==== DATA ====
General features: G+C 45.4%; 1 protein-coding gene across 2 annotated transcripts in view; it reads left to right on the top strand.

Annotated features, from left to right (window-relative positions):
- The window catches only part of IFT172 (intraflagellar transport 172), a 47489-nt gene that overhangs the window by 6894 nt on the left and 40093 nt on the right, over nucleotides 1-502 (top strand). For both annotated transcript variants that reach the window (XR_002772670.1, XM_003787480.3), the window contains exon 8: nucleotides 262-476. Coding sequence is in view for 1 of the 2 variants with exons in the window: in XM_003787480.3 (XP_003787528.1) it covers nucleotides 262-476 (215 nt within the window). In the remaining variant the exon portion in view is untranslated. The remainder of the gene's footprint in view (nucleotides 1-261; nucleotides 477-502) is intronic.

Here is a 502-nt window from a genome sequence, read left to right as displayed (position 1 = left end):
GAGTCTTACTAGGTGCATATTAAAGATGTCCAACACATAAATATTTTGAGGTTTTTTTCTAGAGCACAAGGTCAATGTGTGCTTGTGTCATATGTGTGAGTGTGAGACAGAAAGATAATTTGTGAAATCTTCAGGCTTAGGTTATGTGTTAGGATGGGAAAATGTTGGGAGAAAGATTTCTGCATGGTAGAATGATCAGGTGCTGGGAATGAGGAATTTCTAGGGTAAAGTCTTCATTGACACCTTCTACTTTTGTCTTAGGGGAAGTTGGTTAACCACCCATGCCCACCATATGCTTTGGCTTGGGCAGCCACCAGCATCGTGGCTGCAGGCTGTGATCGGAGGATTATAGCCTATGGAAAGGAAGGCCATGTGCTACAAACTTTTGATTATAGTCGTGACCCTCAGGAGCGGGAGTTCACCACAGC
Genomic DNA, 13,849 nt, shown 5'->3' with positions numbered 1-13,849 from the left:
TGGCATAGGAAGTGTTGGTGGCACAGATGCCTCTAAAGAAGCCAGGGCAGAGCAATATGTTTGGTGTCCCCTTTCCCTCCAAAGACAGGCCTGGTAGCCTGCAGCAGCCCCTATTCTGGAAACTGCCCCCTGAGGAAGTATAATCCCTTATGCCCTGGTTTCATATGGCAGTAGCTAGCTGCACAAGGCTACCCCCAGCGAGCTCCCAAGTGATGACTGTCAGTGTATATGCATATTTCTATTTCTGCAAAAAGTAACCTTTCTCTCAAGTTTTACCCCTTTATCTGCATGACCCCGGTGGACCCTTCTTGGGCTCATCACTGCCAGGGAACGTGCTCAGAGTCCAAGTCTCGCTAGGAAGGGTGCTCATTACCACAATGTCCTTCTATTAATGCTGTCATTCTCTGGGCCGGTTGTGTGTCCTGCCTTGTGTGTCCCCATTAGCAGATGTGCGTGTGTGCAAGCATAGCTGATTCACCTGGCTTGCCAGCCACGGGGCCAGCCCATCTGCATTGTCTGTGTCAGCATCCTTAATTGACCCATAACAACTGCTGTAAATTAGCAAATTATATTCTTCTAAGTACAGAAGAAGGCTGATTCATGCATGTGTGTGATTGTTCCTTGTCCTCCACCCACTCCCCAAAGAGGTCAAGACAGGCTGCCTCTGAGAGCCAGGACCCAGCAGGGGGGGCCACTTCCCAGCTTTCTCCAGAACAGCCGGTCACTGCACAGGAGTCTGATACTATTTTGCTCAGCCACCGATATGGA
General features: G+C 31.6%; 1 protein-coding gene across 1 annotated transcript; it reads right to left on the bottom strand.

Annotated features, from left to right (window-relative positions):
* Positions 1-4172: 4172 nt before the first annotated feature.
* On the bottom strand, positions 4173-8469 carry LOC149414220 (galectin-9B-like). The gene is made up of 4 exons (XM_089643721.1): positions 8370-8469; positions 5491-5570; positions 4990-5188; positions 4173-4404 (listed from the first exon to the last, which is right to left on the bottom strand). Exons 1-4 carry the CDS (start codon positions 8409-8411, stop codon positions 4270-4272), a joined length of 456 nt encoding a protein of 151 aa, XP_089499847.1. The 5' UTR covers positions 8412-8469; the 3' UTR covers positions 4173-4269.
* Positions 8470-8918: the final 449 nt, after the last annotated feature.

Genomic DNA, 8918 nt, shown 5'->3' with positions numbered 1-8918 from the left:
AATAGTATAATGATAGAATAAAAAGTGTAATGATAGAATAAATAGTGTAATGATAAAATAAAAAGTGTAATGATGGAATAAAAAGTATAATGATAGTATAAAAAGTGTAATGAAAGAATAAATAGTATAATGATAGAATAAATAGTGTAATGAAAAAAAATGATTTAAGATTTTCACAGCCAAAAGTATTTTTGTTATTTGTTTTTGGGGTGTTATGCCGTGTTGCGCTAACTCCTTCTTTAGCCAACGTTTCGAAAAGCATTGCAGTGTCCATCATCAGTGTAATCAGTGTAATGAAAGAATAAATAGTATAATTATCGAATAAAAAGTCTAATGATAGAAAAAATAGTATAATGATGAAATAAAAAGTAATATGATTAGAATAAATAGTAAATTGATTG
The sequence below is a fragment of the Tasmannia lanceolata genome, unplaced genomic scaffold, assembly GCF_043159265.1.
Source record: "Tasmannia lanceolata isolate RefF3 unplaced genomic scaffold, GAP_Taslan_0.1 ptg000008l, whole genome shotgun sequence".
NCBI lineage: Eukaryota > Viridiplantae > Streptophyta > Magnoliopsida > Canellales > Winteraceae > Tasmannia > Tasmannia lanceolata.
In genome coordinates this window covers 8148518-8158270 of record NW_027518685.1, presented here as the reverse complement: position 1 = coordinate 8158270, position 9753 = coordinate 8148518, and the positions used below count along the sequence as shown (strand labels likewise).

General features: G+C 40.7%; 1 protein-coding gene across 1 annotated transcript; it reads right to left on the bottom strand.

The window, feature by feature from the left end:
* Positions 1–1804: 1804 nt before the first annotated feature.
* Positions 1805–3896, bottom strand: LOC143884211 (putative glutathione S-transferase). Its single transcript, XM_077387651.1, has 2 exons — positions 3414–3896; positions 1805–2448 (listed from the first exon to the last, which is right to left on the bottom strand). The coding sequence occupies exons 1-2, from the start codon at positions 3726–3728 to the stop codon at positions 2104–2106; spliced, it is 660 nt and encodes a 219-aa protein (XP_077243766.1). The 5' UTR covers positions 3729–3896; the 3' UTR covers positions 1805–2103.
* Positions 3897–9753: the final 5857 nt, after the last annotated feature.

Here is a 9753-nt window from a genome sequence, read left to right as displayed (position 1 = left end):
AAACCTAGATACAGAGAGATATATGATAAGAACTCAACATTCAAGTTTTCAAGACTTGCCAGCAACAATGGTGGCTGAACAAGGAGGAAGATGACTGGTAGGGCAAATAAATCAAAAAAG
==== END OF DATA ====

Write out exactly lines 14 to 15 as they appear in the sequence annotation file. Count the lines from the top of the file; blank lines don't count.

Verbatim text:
AATAGTATAATGATAGAATAAAAAGTGTAATGATAGAATAAATAGTGTAATGATAAAATAAAAAGTGTAATGATGGAATAAAAAGTATAATGATAGTATAAAAAGTGTAATGAAAGAATAAATAGTATAATGATAGAATAAATAGTGTAATGAAAAAAAATGATTTAAGATTTTCACAGCCAAAAGTATTTTTGTTATTTGTTTTTGGGGTGTTATGCCGTGTTGCGCTAACTCCTTCTTTAGCCAACGTTTCGAAAAGCATTGCAGTGTCCATCATCAGTGTAATCAGTGTAATGAAAGAATAAATAGTATAATTATCGAATAAAAAGTCTAATGATAGAAAAAATAGTATAATGATGAAATAAAAAGTAATATGATTAGAATAAATAGTAAATTGATTG
The sequence below is a fragment of the Tasmannia lanceolata genome, unplaced genomic scaffold, assembly GCF_043159265.1.